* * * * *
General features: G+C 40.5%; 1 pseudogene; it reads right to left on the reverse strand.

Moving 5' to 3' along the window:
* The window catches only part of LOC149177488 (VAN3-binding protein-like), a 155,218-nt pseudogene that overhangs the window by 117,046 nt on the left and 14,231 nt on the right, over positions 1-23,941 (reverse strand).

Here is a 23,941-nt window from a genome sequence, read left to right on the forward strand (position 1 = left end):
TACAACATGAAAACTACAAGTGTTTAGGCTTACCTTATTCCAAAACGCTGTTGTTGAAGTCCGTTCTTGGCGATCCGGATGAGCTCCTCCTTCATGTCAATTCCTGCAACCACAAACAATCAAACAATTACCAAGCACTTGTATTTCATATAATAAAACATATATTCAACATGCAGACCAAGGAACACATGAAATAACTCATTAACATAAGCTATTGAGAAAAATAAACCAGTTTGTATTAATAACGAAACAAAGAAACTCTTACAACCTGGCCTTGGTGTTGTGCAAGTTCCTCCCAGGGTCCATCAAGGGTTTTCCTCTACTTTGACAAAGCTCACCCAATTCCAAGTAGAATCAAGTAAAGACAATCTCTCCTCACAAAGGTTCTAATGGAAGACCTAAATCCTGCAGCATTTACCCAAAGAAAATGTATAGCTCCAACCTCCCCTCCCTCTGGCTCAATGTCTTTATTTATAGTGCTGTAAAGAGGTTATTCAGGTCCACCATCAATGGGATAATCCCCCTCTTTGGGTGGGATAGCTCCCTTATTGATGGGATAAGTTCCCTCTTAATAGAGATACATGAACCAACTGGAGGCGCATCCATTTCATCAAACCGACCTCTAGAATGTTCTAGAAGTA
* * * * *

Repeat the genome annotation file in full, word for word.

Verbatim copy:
General features: G+C 40.5%; 1 pseudogene; it reads right to left on the reverse strand.

Moving 5' to 3' along the window:
* The window catches only part of LOC149177488 (VAN3-binding protein-like), a 155,218-nt pseudogene that overhangs the window by 117,046 nt on the left and 14,231 nt on the right, over positions 1-23,941 (reverse strand).

Here is a 23,941-nt window from a genome sequence, read left to right on the forward strand (position 1 = left end):
TACAACATGAAAACTACAAGTGTTTAGGCTTACCTTATTCCAAAACGCTGTTGTTGAAGTCCGTTCTTGGCGATCCGGATGAGCTCCTCCTTCATGTCAATTCCTGCAACCACAAACAATCAAACAATTACCAAGCACTTGTATTTCATATAATAAAACATATATTCAACATGCAGACCAAGGAACACATGAAATAACTCATTAACATAAGCTATTGAGAAAAATAAACCAGTTTGTATTAATAACGAAACAAAGAAACTCTTACAACCTGGCCTTGGTGTTGTGCAAGTTCCTCCCAGGGTCCATCAAGGGTTTTCCTCTACTTTGACAAAGCTCACCCAATTCCAAGTAGAATCAAGTAAAGACAATCTCTCCTCACAAAGGTTCTAATGGAAGACCTAAATCCTGCAGCATTTACCCAAAGAAAATGTATAGCTCCAACCTCCCCTCCCTCTGGCTCAATGTCTTTATTTATAGTGCTGTAAAGAGGTTATTCAGGTCCACCATCAATGGGATAATCCCCCTCTTTGGGTGGGATAGCTCCCTTATTGATGGGATAAGTTCCCTCTTAATAGAGATACATGAACCAACTGGAGGCGCATCCATTTCATCAAACCGACCTCTAGAATGTTCTAGAAGTA